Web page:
Impact of leasehold on property, lack of open data on service charges, court procedures. Isolation of consumer by secret processes stacked against them. This applies to both private or council leaseholders. How does this connect with 50% of money worldwide disappearing into trusts? Most of it via UK jurisdiction. How can tech pierce closing of ranks of enablers in both fields?

Physiological data — Rain Ashford

At opentech 2011 I presented my physiological data driven wearables, this is what happened since then.

Session 2

Main Room

People Before Pixels? — Rose Rees Jones

Malet Room (2nd Floor)

Lessons from large stories — Hal Hodson

When do toys become infrastructure, and how do the companies than run that infrastructure respond to criticism? How tech pr works under criticism

Records of 23 million children — Jen Persson

If you or your family were at school any time since the mid-90s, your school records are in something called the National Pupil Database. What is it? What it's used for? And what is it used for that the Government says it isn't?

Room 3C/3D (3rd floor)

Mapping Land Ownership — Anna Powell Smith

As seen in Private Eye.

Digital at the National Archives — John Sheridan

impromptu talk.

Session 3

Main Room

Real headlines of 2016 — James Ball

Real headlines of 2022 — Wendy Grossman

Malet Room (2nd Floor)

DIY ISP — Gareth Llewellyn

You probably use an ISP everyday to connect to other ISPs such as Amazon or Netflix but have you ever wondered how an ISP is created? Having lost several Tor nodes due to ISP "Terms and Conditions" I set about building my own. This talk will explore the RIPE LIR process, a bit of BGP, DNS and the legal aspects of becoming your own ISP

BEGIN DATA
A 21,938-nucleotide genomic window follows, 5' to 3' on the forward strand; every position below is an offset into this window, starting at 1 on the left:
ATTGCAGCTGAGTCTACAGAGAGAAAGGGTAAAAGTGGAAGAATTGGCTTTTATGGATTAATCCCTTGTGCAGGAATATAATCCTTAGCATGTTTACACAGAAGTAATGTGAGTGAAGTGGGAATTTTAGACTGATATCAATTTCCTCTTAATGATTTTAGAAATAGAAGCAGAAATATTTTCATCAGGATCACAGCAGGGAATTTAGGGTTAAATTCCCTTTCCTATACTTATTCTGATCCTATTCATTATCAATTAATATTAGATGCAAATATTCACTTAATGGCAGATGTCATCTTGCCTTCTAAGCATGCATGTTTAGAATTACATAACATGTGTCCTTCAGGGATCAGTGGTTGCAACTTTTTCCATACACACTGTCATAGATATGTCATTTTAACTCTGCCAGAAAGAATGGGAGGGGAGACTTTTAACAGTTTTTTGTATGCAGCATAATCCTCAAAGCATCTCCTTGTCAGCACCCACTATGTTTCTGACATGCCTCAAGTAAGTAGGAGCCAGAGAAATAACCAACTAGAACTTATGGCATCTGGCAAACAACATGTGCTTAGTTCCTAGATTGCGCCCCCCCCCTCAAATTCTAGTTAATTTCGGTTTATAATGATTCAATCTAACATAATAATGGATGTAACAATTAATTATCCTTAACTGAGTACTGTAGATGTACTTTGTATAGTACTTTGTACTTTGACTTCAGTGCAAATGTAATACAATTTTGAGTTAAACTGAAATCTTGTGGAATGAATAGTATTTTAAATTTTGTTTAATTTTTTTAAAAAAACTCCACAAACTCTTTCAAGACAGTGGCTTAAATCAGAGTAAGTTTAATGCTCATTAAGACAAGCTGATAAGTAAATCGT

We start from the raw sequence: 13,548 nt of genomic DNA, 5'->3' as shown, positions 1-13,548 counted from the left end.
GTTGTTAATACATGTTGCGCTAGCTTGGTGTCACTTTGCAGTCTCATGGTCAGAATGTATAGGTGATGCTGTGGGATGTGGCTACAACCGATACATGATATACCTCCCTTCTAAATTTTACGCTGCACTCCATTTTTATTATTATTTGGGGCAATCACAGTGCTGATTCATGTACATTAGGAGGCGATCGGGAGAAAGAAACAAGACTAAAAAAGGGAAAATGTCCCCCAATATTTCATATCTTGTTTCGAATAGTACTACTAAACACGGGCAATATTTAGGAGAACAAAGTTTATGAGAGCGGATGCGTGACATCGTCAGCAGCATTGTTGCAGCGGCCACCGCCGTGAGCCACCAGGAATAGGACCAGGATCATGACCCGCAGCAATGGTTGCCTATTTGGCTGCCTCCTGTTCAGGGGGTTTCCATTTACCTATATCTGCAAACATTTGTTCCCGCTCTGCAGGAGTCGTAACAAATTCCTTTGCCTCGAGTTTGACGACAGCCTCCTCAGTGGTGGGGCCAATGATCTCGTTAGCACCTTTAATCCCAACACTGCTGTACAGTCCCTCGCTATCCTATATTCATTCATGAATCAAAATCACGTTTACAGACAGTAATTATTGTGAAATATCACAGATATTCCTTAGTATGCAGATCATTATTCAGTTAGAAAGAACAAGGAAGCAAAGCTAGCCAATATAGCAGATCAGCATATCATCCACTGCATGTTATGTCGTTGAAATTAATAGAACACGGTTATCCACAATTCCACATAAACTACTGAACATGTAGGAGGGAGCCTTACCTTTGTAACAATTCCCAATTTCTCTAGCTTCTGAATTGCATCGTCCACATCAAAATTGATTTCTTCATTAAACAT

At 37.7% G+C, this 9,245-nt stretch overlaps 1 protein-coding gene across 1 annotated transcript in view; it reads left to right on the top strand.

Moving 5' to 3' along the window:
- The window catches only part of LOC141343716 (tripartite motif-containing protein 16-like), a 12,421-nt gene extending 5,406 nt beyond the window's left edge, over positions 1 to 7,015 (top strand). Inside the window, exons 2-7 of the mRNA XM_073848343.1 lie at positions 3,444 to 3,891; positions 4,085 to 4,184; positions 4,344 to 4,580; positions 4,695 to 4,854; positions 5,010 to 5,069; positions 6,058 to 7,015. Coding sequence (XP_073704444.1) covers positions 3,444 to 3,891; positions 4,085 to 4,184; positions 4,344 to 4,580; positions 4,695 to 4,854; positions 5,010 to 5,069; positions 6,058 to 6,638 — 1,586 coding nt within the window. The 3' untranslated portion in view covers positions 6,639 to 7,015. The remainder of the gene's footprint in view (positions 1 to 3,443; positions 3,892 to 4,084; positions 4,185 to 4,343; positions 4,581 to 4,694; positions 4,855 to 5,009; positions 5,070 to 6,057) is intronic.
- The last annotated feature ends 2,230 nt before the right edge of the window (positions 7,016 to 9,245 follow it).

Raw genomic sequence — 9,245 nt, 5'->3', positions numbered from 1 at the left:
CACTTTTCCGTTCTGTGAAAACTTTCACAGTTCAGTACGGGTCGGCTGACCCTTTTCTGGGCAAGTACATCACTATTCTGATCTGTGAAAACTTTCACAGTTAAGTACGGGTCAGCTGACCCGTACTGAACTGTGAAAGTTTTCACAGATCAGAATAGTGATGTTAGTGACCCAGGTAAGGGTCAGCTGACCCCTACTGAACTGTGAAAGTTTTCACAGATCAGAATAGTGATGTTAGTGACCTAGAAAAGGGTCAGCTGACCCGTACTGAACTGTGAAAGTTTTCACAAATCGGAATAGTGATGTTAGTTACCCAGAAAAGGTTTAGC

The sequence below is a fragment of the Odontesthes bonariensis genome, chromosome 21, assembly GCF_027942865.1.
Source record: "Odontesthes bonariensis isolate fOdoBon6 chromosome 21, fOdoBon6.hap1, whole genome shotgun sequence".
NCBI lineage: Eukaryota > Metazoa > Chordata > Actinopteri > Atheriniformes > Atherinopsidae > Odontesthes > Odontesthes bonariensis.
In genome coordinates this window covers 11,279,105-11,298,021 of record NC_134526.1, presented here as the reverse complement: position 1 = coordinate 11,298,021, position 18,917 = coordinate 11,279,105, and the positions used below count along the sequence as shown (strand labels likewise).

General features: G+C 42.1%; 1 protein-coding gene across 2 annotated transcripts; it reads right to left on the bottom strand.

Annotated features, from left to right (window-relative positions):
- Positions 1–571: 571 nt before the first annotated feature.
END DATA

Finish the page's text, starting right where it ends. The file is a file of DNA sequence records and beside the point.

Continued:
MicroPython, micro:bit and a Million Children — Nicholas Tollervey

How do you sustain an open hacker / maker culture? Through education! The BBC's micro:bit runs MicroPython, a full reimplementation of Python 3. A million of these devices have been given to every 12yo in the UK. This short talk is a practical demonstration of what the micro:bit can do, how it works in an educational setting and why computing education is so important to sustaining our "open tech" community, values and culture.

How people and 'little data' can rethink dumb 'smart cities'. — Priya Prakash

A practitioner's tale of 3 different city data models to challenge current popular top-down smart city-models to give people back agency on their own personal data and take pride in shaping their city. People can choose to harness their ‘little data’ to improve public infrastructure in real-time while working, playing and living in their city. They can co-create the future they want to inhabit in real-time, while challenging current big data, sensor-driven smart city dystopias.This is not a utopian talk or a rant, but practical steps to implement a 'people-first' enabled by data and action approach, based on real-world urban case studies across UK, Europe and Asia, with only a slight friendly nod towards smart city data standards so none falls asleep. @d4sc |

Room 3C/3D (3rd floor)

360 Docs: Bringing Domestic Abuse into the light — Sam Downie

My talk tells the story of how a short film, based on a Deaf Male was made, and turned in to a 360 VR film that is now used in Police training (at Avon & Somerset Police) helping officers to Empathise with what ever Gender the Victim is. I'll talk about the tools used in the "making of the film", and I'll show the short film (in 2D) towards the end of the talk, this will also be a London debut showing.

Opening up UK grantmaking — Katherine Duerden

CoTech: the UK's digital co-op network and how we helped start it — Kayleigh Walsh

I'd like to spread the word on CoTech, the UK's digital co-op network: -How we helped start it and what the initial challenges were -What we're aiming to achieve -How we're exploring pooling our surplus, using the CoBudget tool -Why collaboration is so important - regardless if you work with a co-op - for any sector which is dominated by big corporations (that will be nearly every sector in the UK).

Session 4

Main Room

Post-FUBAR; what do we do next? — Gavin Starks


Beyond fake news — wisdom of crowds


Malet Room (2nd Floor)

Design thinking - build it faster — Dora Militaru